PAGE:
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Goudet G, Prunier A, Nadal-Desbarats L, Grivault D, Ferchaud S, Pianos A, Haddad L, Montigny F, Douet C, Savoie J, Maupertuis F, Roinsard A, Boulot S, Liere P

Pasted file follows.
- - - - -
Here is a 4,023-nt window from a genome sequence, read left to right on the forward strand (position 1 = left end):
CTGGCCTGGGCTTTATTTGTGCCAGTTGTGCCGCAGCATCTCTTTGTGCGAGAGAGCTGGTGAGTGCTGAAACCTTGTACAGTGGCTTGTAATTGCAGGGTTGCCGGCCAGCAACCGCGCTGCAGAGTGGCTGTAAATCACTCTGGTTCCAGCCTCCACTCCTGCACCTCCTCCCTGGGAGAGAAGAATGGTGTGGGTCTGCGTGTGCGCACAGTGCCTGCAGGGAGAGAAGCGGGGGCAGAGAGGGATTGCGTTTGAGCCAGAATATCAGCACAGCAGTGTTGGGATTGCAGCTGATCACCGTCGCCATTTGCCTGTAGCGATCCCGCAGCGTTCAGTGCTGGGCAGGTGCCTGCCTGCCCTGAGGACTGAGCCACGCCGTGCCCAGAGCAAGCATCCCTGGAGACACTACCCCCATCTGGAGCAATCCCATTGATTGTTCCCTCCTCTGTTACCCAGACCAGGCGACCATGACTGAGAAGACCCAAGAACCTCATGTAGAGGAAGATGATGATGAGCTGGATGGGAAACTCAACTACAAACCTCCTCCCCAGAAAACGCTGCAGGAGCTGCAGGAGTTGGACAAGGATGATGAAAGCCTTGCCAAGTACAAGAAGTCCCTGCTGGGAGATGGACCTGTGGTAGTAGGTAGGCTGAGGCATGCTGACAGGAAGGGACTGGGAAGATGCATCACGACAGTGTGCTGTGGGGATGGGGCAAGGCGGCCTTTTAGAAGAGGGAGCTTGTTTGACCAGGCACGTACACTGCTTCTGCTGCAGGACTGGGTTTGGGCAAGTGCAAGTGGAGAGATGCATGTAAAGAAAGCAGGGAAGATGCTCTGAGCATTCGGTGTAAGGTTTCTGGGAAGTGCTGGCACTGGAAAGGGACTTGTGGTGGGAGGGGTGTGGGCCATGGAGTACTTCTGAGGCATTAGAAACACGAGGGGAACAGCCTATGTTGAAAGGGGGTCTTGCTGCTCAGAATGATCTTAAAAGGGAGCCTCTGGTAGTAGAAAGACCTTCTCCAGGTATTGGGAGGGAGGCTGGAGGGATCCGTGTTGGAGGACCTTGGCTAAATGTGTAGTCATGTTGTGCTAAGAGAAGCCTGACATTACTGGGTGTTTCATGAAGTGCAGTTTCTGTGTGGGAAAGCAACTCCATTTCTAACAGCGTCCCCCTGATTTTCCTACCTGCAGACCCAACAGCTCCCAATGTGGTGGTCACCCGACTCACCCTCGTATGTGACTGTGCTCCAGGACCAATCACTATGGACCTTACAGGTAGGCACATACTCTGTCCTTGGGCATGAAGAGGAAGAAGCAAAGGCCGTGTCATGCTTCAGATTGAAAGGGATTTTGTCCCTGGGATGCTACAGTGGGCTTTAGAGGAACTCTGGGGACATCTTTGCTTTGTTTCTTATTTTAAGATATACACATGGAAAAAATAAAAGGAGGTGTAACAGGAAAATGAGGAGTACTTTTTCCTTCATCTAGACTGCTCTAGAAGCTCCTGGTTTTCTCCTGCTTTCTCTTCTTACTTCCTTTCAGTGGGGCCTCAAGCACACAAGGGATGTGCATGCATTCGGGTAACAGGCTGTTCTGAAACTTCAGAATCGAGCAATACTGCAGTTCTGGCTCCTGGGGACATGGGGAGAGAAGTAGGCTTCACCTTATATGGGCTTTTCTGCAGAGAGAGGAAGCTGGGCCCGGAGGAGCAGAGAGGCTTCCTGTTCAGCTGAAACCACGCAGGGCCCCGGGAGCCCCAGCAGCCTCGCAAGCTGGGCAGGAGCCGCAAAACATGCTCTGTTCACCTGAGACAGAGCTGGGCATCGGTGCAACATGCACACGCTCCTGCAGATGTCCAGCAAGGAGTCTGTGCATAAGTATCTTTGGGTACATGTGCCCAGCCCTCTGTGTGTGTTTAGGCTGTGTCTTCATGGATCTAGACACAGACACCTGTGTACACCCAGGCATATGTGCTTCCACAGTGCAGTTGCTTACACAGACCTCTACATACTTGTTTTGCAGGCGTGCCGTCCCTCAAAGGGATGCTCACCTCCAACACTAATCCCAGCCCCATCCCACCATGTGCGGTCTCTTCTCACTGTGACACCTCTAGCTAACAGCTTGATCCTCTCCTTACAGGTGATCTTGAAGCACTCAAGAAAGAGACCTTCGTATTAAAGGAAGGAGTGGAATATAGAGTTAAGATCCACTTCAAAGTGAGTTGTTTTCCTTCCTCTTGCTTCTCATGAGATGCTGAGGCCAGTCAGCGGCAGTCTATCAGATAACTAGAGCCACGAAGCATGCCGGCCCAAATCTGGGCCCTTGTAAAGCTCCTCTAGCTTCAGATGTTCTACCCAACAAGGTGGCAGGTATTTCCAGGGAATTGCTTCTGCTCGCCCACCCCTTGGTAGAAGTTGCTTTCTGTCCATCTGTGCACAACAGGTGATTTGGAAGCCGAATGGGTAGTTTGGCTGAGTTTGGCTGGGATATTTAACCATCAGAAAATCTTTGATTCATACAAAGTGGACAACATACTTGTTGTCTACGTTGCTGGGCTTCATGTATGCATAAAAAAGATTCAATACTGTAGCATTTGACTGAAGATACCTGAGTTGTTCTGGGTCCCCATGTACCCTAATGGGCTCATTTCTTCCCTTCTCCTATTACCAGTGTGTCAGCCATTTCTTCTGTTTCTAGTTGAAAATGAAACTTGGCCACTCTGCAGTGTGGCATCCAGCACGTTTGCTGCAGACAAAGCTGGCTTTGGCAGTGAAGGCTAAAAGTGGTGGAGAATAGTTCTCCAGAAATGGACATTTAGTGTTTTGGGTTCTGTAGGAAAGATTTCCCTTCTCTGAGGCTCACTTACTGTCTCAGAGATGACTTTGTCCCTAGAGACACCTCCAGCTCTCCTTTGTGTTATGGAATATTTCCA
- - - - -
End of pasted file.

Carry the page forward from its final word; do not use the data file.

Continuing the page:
Optimal management of gilt reproduction requires oestrus synchronization. Hormonal treatments are used for this purpose, but there is a growing demand for non-hormonal alternatives, especially in organic farms. The boar effect is an important alternative opportunity to induce and synchronize oestrus without hormones. Before puberty, gilts exhibit a ‘waiting period’ during which boar exposure could induce and synchronize the first ovulation. We searched for salivary biomarkers of this period of boar effect receptivity to improve detection of the gilts to stimulate with the perspective of enhancing the efficacy of the boar effect. Saliva samples were collected from 30 Large-White×Landrace crossbred gilts between 140 and 175 days of age. Gilts were exposed twice a day to a boar and subjected to oestrus detection from 150 to 175 days of age. Among the 30 gilts, 10 were detected in oestrus 4 to 7 days after the first introduction of the boar and were considered receptive to the boar effect, 14 were detected in oestrus more than 8 days after first boar contact, and six did not show oestrus and were considered non-receptive. Saliva samples from six receptive and six non-receptive gilts were analyzed for steroidome and for metabolome using gas chromatography coupled to tandem mass spectrometry and 1 H nuclear magnetic resonance spectroscopy, respectively. Four saliva samples per gilt were analyzed: 25 days and 11 days before boar introduction, the day of boar introduction, 3 days later for receptive gilts or 7 days later for non-receptive gilts. Twenty-nine steroids and 31 metabolites were detected in gilt saliva. Salivary concentrations of six steroids and three metabolites were significantly different between receptive and non-receptive gilts: progesterone and glycolate 25 days before boar introduction, hexahydroprogesterone, dehydroepiandrosterone, androstenediol, succinate, and butyrate 11 days before boar introduction, and tetrahydroprogesterone on the day of boar introduction. Thus, nine potential salivary biomarkers of boar effect receptivity were identified in our experimental conditions. Further studies with higher numbers of gilts and salivary sampling points are necessary to ascertain their reliability.
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